Academic journal article Journal of Cognitive Psychotherapy

Candidate Cognitive Processes in Psychophysiologic Insomnia

Academic journal article Journal of Cognitive Psychotherapy

Candidate Cognitive Processes in Psychophysiologic Insomnia

Article excerpt

In this review, we begin by highlighting the lack of available evidence to support current diagnostic criteria for psychophysiologic insomnia. We then outline 3 new testable candidate cognitive processes in psychophysiologic insomnia: attention bias, sleep effort, and metacognitive beliefs. Each candidate element is carefully described. Evidence of involvement in insomnia maintenance is discussed based on the existing literature. The need for an experimental research agenda to examine the interplay of these candidate cognitive processes is then emphasized. Research ideas are presented throughout our discussions.

Keywords: psychophysiologic insomnia; cognitive-behavior therapy; attention bias; metacognition

In this article we review evidence concerning current diagnostic criteria for psychophysiologic insomnia. These diagnostic criteria reflect expert consensus opinion and guide clinical and research practice, but continue to lack substantive empirical support. We then emphasize the need for experimental cognitive research, highlighting three candidate cognitive elements we believe may contribute significantly to the persistence of psychophysiologic insomnia.

How DO THE MAJOR CLASSIFICATION SYSTEMS CONCEPTUALIZE INSOMNIA?

The Diagnostic and Statistical Manual of Mental Disorders (DSM-IV) defines "primary insomnia" as a disorder of difficulty initiating and/or maintaining sleep or of nonrcstorativc sleep lasting at least 1 month (American Psychiatric Association, 1994). The International Classification of Sleep Disorders-Revised (ICSD-R) uses the term "psychophysiologic insomnia" (American Sleep Disorders Association, 1997). Both systems emphasize the importance of impaired daytime functioning. An update of these latter criteria (ICSD-2) are in final preparation and are likely to be published by the American Academy of Sleep Medicine in 2005.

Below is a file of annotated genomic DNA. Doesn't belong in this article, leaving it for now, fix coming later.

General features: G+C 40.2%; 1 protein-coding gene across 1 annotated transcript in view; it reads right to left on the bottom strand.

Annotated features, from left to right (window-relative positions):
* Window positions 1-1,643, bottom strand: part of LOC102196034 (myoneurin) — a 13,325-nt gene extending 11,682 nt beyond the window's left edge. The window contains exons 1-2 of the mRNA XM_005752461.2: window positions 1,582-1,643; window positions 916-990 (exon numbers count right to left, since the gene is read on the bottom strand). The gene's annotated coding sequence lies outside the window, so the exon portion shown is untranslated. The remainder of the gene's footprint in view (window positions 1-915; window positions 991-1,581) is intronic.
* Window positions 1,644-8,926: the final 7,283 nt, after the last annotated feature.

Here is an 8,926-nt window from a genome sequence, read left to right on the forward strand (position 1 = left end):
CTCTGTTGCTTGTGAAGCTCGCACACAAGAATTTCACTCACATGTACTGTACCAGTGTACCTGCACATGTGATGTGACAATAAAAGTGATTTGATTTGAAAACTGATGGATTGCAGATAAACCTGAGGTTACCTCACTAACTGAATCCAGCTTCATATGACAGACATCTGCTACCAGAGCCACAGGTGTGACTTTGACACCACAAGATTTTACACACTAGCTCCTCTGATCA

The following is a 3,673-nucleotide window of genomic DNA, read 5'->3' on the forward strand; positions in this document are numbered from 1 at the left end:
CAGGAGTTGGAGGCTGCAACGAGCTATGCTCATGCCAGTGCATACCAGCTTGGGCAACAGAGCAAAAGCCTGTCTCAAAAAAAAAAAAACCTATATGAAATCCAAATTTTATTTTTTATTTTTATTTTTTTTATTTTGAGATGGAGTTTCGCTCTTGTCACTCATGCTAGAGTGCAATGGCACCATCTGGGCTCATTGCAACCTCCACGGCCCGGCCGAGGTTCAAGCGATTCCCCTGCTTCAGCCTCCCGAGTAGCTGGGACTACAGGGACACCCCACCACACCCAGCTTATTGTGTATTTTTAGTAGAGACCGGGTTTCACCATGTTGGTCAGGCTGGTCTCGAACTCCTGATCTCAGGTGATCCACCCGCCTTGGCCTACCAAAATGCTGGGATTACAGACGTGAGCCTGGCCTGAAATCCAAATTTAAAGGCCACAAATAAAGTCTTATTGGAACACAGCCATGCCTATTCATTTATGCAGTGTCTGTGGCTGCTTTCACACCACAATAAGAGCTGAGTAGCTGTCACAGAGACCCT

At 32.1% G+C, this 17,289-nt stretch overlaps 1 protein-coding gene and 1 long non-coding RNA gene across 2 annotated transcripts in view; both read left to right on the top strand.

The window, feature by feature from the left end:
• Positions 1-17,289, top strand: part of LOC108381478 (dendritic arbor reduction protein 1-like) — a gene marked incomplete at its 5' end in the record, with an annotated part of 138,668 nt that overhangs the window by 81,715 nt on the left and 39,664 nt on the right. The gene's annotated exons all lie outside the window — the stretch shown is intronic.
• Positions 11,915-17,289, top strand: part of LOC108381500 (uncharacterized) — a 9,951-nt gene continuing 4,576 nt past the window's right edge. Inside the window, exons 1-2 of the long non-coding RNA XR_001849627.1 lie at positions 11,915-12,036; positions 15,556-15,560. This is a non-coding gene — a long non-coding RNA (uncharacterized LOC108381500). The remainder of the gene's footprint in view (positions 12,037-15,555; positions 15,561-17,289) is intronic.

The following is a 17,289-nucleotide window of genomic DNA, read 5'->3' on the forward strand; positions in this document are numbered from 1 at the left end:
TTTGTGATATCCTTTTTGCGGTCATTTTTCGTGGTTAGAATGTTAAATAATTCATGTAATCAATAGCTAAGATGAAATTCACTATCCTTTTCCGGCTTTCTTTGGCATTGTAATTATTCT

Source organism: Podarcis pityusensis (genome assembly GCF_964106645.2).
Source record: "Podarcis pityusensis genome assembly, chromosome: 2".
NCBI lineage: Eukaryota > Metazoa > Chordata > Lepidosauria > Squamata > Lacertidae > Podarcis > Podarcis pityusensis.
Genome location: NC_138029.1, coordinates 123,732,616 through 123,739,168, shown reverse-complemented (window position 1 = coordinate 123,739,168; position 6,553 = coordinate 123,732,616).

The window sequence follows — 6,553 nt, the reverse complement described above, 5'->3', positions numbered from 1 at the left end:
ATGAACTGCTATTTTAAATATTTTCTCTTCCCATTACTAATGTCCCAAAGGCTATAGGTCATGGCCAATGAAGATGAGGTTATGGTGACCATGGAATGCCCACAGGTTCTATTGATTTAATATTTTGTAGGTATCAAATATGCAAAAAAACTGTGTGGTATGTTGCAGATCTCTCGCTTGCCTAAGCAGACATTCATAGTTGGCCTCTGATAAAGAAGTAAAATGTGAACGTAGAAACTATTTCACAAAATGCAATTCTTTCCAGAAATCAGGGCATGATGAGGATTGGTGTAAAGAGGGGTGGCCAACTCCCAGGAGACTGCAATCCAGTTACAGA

Certain aspects of classification have stood the test of time. For example, primary/psychophysiologic insomnia remains a diagnosis largely by exclusion (of respiratory or muscular disturbance, known medical or psychiatric disorder, pain). Objective markers have been elusive, although in psychophysiologic insomnia, the sufferer's subjective sleep complaint is often verified objectively using polysomnographic (PSG) assessment. This contrasts with the disorder known as sleep state misperception (ICSD-R), likely to be termed paradoxical insomnia in ICSD-2, where a complaint of severe insomnia occurs without evidence of objective sleep disturbance and without the level of daytime impairment commensurate with the degree of sleep deficits reported. This article focuses specifically upon psychophysiologic insomnia. We use the abbreviation PI to refer to psychophysiologic insomnia. We acknowledge different mechanisms and models may be required to understand the very large subjective-objective discrepancies found in sleep state misperception.

The conceptual basis of PI, as an intrinsic sleep disorder, is likely to remain the same in ICSD-2, that is of "heightened physiological arousal and/or conditioned sleep difficulty in bed." Although treatments designed to address heightened physiological (e.g., progressive muscular relaxation) or mental arousal (e.g., cognitive interventions), or to address inappropriate sleep/ wake conditioning (e.g., stimulus control therapy [SC]) in insomnia patients have been found to be effective (Chesson et al., 1999) we have limited evidence, either that such factors are specific to the development and persistence of insomnia, or that such treatments operate by counteracting them. Indeed, it is through experimental studies and other research, rather than treatment studies, that theory and clinical practice are best advanced. Treatment effectiveness often tells us nothing about disorder maintenance (Salkovskis, 2002).

THE EVIDENCE FOR HEIGHTENED PHYSIOLOGICAL AROUSAL

Monroe (1967) compared 16 good sleepers with 16 poor sleepers, and noted poor sleepers exhibit heightened autonomic arousal (higher rectal temperature, vasoconstrictions per minute, perspiration rate, skin conductance, body movements per hour) both prior to and during sleep. …

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